2009-01-01

    This paper summarises findings from studies that evaluated the benefits of bimodal fitting (combining a hearing aid and a cochlear implant in opposite ears) or bilateral cochlear implantation, relative to unilateral implantation, for children (Ching et al., 2007). On average, the size of binaural speech intelligibility advantages due to redundancy and head shadow was similar for the two bilateral conditions. An added advantage of bimodal fitting was that the low-frequency cues provided by acoustic hearing complemented the high-frequency cues conveyed by electric hearing in perception of voice and music. Some children with bilateral cochlear implants were able to use spatial separation between speech and noise to improve speech perception in noise. This is possibly a combined effect of the directional microphones in their implant systems and their ability to use spatial cues. The evidence to date supports the provision of hearing in two ears as the standard of care.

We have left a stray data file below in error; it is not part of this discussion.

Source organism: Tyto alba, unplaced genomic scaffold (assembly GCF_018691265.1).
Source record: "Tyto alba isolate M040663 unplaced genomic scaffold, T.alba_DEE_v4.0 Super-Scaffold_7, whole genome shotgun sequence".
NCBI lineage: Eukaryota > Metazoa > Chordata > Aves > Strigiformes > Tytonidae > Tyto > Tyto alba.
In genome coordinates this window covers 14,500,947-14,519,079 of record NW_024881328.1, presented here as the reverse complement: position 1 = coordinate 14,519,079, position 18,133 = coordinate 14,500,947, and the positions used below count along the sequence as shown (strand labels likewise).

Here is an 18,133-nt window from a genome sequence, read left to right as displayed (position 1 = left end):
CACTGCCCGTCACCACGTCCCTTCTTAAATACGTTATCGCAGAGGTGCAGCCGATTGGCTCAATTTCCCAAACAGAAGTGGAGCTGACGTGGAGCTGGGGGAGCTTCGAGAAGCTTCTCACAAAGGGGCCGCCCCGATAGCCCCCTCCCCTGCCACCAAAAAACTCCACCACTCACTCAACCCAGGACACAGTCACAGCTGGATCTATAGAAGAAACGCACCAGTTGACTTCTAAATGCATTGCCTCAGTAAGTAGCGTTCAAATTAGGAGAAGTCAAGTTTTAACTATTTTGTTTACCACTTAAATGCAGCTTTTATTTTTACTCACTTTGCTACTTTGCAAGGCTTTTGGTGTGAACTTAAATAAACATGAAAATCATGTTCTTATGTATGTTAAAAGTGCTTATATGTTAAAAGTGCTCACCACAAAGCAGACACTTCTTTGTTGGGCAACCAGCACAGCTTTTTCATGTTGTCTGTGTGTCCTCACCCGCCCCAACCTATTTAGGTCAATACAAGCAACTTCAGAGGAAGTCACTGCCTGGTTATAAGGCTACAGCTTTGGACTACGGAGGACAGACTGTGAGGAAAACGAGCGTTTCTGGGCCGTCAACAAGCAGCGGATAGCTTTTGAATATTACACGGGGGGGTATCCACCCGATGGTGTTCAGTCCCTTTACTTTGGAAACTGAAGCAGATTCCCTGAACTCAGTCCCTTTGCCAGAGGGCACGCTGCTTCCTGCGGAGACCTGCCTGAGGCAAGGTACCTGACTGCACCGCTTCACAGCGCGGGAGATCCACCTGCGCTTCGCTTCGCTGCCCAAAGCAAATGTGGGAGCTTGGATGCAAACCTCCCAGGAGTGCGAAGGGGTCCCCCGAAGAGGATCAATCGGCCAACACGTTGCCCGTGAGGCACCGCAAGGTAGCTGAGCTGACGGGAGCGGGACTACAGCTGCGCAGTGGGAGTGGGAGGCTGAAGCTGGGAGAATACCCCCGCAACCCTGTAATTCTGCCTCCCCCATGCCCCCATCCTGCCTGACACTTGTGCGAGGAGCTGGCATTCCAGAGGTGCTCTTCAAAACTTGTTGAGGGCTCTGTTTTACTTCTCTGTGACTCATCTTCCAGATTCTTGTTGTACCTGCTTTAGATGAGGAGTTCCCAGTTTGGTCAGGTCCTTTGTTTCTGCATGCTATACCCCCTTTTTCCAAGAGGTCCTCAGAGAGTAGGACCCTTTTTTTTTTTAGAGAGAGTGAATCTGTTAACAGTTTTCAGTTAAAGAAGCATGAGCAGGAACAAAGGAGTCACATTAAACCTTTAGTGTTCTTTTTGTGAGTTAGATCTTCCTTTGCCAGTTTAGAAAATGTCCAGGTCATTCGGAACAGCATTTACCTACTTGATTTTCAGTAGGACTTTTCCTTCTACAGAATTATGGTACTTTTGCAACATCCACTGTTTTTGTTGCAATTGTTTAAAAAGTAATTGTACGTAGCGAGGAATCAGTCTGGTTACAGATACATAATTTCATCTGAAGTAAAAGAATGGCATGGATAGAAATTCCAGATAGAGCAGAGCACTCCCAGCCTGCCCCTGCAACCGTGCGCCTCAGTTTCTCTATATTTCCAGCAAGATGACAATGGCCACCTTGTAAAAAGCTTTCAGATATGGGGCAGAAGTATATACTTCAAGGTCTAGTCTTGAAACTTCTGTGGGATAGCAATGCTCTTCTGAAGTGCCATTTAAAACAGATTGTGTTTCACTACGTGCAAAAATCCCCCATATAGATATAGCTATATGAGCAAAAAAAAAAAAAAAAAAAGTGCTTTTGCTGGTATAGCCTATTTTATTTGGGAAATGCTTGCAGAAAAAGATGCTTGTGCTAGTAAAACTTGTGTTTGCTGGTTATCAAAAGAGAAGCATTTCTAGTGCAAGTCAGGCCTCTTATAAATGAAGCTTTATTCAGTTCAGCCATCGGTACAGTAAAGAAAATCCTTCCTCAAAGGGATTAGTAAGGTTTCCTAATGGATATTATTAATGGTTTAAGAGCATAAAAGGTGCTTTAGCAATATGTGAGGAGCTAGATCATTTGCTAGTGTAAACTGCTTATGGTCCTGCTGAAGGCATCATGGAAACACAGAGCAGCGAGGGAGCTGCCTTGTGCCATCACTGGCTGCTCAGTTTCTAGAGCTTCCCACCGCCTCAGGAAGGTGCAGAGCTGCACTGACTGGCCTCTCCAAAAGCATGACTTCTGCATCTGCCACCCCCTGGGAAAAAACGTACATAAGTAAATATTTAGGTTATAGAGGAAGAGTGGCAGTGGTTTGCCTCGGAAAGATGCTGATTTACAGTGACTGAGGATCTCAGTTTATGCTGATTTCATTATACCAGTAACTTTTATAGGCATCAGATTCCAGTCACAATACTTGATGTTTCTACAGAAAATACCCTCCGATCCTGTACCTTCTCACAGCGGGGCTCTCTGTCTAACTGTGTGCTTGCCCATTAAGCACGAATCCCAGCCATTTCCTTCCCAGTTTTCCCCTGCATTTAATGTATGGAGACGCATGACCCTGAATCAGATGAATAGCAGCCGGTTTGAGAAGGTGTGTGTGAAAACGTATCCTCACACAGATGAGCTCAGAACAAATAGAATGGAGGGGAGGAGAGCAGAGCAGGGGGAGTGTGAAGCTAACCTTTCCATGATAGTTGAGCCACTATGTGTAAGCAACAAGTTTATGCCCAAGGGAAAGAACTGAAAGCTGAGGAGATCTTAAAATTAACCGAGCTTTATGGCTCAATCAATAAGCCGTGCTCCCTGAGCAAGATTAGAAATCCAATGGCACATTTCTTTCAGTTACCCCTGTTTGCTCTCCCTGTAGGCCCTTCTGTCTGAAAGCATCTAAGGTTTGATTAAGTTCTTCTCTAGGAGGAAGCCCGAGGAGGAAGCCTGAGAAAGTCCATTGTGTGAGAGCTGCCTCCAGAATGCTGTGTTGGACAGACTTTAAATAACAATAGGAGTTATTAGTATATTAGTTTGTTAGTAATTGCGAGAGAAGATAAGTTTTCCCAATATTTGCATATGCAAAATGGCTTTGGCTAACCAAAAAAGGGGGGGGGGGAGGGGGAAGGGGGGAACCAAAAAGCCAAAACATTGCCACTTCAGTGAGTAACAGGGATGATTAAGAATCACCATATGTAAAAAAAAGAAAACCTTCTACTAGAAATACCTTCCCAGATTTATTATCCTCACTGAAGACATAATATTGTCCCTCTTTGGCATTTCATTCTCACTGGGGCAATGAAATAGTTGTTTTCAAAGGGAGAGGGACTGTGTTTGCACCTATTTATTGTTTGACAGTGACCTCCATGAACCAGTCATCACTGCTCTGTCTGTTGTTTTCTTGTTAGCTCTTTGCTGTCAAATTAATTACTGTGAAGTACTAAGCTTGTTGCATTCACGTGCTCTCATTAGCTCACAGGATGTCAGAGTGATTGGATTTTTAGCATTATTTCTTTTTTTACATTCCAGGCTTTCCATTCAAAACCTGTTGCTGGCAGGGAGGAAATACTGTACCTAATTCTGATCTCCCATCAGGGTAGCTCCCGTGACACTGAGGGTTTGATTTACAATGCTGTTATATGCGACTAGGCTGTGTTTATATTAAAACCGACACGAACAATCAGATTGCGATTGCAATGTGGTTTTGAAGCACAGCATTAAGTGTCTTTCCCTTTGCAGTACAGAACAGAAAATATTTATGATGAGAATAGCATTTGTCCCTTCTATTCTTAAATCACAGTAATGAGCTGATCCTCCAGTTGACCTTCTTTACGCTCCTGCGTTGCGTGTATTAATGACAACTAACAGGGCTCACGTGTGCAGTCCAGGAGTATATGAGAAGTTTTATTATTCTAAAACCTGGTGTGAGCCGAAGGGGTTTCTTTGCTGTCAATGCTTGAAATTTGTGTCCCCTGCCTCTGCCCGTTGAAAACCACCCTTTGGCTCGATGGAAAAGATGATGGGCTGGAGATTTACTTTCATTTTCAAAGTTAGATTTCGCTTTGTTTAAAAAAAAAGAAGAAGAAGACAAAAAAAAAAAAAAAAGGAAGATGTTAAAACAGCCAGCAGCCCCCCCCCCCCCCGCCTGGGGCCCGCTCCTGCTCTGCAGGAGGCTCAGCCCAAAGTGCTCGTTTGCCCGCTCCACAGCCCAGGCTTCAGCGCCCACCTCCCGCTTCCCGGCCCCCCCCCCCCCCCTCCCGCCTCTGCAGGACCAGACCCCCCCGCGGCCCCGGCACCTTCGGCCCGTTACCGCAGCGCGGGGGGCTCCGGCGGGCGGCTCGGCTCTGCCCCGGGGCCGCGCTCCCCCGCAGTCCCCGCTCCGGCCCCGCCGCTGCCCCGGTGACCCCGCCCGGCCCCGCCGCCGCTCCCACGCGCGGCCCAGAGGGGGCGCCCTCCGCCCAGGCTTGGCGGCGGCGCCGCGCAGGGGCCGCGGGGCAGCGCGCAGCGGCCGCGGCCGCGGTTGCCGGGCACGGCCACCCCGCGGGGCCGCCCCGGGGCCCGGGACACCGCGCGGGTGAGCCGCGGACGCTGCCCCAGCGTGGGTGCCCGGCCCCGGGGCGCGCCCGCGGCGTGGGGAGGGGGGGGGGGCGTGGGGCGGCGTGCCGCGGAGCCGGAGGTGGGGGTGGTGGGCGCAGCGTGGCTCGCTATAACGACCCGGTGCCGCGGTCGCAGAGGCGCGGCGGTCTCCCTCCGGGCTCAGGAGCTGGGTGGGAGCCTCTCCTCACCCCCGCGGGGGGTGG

6. Progestin implants for female contraception.

    PubMed

    Croxatt, Horacio B

    2002-01-01

    Four different implants, in the form of capsules or covered rods, that release one of the synthetic progestins levonorgestrel, etonogestrel, Nestorone, or Elcometrine and nomegestrol acetate were reviewed. Biocompatible polymers or copolymers of polydimethyl/polymethylvinyl-siloxanes or ethylvinylacetate are used to hold the steroid crystals and to control the rate of release. Once inserted under the skin, these implants release the corresponding steroid continuously over prolonged periods, a process that can be readily interrupted by implant removal. During long-term use of the implant, the released steroid circulates in blood at a fairly stable level. The physical characteristics of the implants, including drug contents and rate of release, serum levels of the progestin during use, and the duration of their effective life are described. Total steroid loads vary in the range of 50 mg to 216 mg; average release rates are in the range of 30-100 ug/day, and effective lives from 6 months to 7 years.

  7. Hydrogen Implants for Layer Exfoliation

    NASA Astrophysics Data System (ADS)